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Divine purpose for revelation

"There is nothing that qualifies a man so much for preaching the gospel of the Lord Jesus Christ as to study the revelations that the Lord has seen fit to give us in our day."

This October 1925 general conference statement by President Heber J. Grant emphasizes the importance of the scriptures. Two significant reasons for studying the scriptures are:

  1. They contain the plan that will lead every individual back into the presence of God. "The whole intent of the scriptures," explained Elder Richard L. Evans of the Council of Twelve, "is one of establishing our relationship with God, our Father, and with His Son, our Savior, and with the eternal plans and purposes for each and all of us, and our relationships to life - and to one another also." (1959 October conference.)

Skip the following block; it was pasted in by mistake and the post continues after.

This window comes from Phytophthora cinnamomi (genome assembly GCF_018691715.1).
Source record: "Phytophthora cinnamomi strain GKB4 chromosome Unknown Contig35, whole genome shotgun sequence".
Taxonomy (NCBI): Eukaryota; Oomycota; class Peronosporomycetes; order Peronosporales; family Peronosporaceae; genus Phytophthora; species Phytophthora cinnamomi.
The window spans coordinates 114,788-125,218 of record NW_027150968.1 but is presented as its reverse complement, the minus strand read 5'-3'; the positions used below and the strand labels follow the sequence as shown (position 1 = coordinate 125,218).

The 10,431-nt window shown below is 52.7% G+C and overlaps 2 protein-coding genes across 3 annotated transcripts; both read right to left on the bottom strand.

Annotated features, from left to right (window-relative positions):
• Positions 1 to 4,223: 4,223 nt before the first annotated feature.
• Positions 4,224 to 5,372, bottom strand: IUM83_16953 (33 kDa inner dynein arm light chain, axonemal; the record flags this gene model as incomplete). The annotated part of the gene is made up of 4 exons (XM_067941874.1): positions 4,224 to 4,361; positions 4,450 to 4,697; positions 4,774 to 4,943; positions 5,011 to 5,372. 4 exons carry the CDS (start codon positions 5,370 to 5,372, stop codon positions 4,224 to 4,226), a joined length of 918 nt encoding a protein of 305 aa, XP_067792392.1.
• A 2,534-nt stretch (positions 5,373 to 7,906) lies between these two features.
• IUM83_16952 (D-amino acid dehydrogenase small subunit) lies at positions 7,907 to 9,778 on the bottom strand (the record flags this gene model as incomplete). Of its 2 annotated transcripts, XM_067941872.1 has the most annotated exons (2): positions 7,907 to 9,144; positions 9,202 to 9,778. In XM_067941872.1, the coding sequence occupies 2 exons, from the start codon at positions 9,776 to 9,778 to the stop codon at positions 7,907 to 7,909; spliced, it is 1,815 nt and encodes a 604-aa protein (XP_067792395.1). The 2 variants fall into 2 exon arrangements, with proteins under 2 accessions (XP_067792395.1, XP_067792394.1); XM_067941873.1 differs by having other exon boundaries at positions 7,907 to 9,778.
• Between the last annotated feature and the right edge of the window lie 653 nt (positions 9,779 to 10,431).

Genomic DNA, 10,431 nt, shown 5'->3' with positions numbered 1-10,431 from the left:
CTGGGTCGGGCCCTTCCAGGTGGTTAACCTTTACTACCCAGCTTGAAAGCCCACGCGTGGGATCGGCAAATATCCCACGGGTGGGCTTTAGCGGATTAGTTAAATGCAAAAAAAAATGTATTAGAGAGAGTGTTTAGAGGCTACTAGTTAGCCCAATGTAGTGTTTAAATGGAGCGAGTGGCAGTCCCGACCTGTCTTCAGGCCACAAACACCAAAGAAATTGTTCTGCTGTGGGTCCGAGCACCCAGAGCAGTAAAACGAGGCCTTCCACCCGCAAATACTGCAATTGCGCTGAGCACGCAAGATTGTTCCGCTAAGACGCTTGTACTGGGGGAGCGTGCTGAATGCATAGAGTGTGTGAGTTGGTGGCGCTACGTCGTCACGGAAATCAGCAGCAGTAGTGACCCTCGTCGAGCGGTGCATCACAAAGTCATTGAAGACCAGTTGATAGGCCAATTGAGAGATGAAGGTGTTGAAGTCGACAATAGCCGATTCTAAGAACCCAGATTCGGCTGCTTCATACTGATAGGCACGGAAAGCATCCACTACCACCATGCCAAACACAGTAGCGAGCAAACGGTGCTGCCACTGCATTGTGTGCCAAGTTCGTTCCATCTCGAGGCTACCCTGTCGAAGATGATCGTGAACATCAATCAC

1. They are received by inspiration. (2 Peter 1:21; D&C 68:2-4.) They provide a challenge by which that same spirit of inspiration may be communicated directly to individuals today.

The Lord declared: "These words are not of men nor of man, but of me . . . For it is my voice which speaketh them unto you . . . ." (D&C 18:34.)

In a March 10, 1985, satellite broadcast on the scriptures, President Gordon B. Hinckley of the first Presidency said, "I love these wonderful volumes, which set forth the word of the Lord - given personally or through prophets - for the guidance of our Father's sons and daughters. I love to read the scriptures, and I try to do so consistently and repeatedly. . . .

"[The] reading of the scriptures is not the pursuit of scholarship. Rather, it is a love affair with the word of the Lord and that of His prophets."

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